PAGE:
Photograph - Kunsthaus Zürich (reproduction of original photograph)
Untitled (Squares Arranged according to the Laws of Chance)
Hans Arp made a series of collages based on chance, where he would stand above a sheet of paper, dropping squares of contrasting colored paper on the larger sheet's surface, and then gluing the squares wherever they fell onto the page. The resulting arrangement could then provoke a more visceral reaction, like the fortune telling from I-Ching coins that interested Arp, and perhaps provide a further creative spur. Apparently, this technique arose when Arp became frustrated by attempts to compose more formal geometric arrangements. Arp's chance collages have come to represent Dada's aim to be "anti-art" and their interest in accident as a way to challenge traditional art production techniques. The lack of artistic control represented in this work would also become a defining element of Surrealism as that group tried to find paths into the unconscious whereby intellectual control on creativity was undermined.
Cut-and-pasted colored paper - The Museum of Modern Art, New York
Duchamp was the first artist to use a readymade and his choice of a urinal was guaranteed to challenge and offend even his fellow artists. There is little manipulation of the urinal by the artist other than to turn it upside-down and to sign it with a fictitious name. By removing the urinal from its everyday environment and placing it in an art context, Duchamp was questioning basic definitions of art as well as the role of the artist in creating it. With the title, Fountain, Duchamp made a tongue in cheek reference to both the purpose of the urinal as well to famous fountains designed by Renaissance and Baroque artists. In its path-breaking boldness the work has become iconic of the irreverence of the Dada movement towards both traditional artistic values and production techniques. Its influence on later 20th-century artists such as Jeff Koons, Robert Rauschenberg, Damien Hirst, and others is incalculable.
Urinal - The Philadelphia Museum of Art
This work is a classic example of Dada irreverence towards traditional art. Duchamp transformed a cheap postcard of the Mona Lisa (1517) painting, which had only recently been returned to the Louvre after it was stolen in 1911. While it was already a well-known work of art, the publicity from the theft ensured that it became one of the most revered and famous works of art: art with a capital A. On the postcard, Duchamp drew a mustache and a goatee onto Mona Lisa's face and labeled it L.H.O.O.Q. If the letters are pronounced as they would be by a native French speaker, it would sound as if one were saying "Elle a chaud au cul," which loosely translates as "She has a hot ass." Again, Duchamp managed to offend everyone while also posing questions that challenged artistic values, artistic creativity, and the overall canon.
Collotype - Museum Boijmans Van Beuningen, Rotterdam
Cut with a Kitchen Knife Dada through the Last Weimar Beer Belly Cultural Epoch of Germany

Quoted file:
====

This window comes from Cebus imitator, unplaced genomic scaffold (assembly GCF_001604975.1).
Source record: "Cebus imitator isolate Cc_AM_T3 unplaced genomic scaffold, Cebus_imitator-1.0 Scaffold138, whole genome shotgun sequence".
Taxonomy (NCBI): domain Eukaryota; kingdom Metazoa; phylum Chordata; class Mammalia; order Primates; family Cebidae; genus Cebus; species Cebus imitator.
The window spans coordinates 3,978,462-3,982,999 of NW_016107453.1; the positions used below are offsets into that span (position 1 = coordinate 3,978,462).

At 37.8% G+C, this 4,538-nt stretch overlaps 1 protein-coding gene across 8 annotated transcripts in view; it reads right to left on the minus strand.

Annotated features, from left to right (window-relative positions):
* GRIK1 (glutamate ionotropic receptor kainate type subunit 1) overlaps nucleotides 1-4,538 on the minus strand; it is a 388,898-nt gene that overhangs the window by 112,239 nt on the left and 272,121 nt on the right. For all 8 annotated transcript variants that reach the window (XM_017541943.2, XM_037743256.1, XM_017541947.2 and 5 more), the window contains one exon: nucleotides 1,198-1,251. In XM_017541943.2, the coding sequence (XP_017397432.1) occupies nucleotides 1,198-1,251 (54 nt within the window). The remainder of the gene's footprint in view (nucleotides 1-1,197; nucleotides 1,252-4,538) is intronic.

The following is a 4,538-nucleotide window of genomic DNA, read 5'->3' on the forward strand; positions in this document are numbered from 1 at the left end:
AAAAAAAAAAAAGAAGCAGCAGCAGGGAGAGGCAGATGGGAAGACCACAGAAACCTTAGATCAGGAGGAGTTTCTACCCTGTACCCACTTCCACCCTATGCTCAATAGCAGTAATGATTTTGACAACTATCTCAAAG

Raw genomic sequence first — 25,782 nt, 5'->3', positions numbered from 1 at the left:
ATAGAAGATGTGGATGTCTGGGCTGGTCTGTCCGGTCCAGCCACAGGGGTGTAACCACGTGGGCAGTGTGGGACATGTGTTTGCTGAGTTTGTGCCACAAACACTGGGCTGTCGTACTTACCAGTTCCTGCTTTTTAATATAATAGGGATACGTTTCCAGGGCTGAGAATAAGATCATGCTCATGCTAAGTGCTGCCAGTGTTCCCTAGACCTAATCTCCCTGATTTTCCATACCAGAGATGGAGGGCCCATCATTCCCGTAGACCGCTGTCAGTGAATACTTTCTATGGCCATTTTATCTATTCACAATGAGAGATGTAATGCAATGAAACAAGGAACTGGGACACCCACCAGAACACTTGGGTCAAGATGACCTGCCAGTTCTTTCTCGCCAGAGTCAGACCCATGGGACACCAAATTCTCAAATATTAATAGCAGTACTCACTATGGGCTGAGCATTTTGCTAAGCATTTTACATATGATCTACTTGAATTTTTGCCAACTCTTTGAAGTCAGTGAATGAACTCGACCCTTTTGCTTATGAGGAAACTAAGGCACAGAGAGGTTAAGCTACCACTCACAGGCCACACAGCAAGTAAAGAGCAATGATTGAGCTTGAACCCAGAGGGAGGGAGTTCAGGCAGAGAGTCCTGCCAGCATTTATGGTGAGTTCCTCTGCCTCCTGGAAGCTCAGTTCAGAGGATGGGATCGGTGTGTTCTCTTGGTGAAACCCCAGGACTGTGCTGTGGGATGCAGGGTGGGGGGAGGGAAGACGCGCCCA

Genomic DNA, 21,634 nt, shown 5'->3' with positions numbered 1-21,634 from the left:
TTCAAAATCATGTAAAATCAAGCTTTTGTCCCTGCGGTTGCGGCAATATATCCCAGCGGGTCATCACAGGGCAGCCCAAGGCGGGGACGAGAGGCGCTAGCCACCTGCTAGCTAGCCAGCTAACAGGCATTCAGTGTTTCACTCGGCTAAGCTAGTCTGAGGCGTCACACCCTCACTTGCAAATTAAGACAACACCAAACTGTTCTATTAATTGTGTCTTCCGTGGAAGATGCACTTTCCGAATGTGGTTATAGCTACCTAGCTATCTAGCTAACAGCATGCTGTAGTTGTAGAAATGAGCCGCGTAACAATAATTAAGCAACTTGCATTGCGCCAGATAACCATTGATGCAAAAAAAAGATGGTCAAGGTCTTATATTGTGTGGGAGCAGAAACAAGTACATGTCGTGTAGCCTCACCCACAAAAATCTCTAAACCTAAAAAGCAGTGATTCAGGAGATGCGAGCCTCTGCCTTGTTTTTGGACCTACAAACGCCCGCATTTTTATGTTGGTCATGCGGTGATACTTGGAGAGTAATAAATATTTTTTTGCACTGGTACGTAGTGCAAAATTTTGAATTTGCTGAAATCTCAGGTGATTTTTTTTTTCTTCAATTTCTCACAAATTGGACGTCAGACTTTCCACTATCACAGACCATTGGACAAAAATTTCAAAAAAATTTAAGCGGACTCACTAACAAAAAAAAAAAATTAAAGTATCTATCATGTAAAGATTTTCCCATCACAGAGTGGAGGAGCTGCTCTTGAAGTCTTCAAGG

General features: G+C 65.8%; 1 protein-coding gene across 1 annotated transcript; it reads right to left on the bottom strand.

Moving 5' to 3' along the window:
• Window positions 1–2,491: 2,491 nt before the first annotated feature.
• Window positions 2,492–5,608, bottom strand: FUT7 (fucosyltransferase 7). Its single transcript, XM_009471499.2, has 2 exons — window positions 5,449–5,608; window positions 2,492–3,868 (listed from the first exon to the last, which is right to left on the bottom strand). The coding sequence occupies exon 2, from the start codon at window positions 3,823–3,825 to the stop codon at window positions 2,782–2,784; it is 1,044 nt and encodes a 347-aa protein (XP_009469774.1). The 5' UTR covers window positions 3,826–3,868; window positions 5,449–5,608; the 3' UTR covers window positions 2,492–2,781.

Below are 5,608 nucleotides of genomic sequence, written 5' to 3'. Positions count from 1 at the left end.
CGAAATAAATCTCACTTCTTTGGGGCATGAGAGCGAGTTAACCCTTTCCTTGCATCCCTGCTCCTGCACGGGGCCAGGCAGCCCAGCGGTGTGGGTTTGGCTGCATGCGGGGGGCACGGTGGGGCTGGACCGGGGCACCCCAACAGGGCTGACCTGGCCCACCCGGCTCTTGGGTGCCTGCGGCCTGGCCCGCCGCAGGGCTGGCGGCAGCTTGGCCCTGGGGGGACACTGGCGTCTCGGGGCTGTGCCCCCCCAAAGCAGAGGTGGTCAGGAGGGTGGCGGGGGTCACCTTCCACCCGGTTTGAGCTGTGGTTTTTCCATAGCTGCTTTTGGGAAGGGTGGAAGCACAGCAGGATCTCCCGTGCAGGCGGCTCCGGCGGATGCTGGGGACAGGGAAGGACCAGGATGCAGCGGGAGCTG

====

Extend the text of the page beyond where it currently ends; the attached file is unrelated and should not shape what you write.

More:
Hannah Höch is known for her collages and photomontages composed from newspaper and magazine clippings as well as sewing and craft designs often pulled from publications she contributed to at the Ullstein Press. As part of Club Dada in Berlin, Hoch unabashedly critiqued German culture by literally slicing apart its imagery and reassembling it into vivid, disjointed, emotional depictions of modern life. The title of this work, refers to the decadence, corruption, and sexism of pre-war German culture. Larger and more political than her typical montages, this fragmentary anti-art work highlights the polarities of Weimer politics by juxtaposing images of establishment people with intellectuals, radicals, entertainers, and artists. Recognizable faces include Marx and Lenin, Pola Negri, and Kathe Kollwitz. The map of Europe that identifies the countries in which women had already achieved the right to vote suggests that the newly enfranchised women of Germany would soon "cut" through the male "beer-belly" culture. Her inclusion of commercially produced designs in her montages broke down distinctions between modern art and crafts, and between the public sphere and domesticity.
Cut paper collage - National Gallery, State Museum of Berlin
The Spirit of our Time
This assemblage represents Hausmann's disillusion with the German government and their inability to make the changes needed to create a better nation. It is an ironic sculptural illustration of Hausmann's belief that the average member of (corrupt) society "has no more capabilities than those which chance has glued to the outside of his skull; his brain remains empty". Thus Hausmann's use of a hat maker's dummy to represent a blockhead who can only experience that which can be measured with the mechanical tools attached to its head - a ruler, a tape measure, a pocket watch, a jewelry box containing a typewriter wheel, brass knobs from a camera, a leaky telescopic beaker of the sort used by soldiers during the war, and an old purse. Thus, there is no ability for critical thinking or subtlety. With its blank eyes, the dummy is a narrow-minded, blind automaton.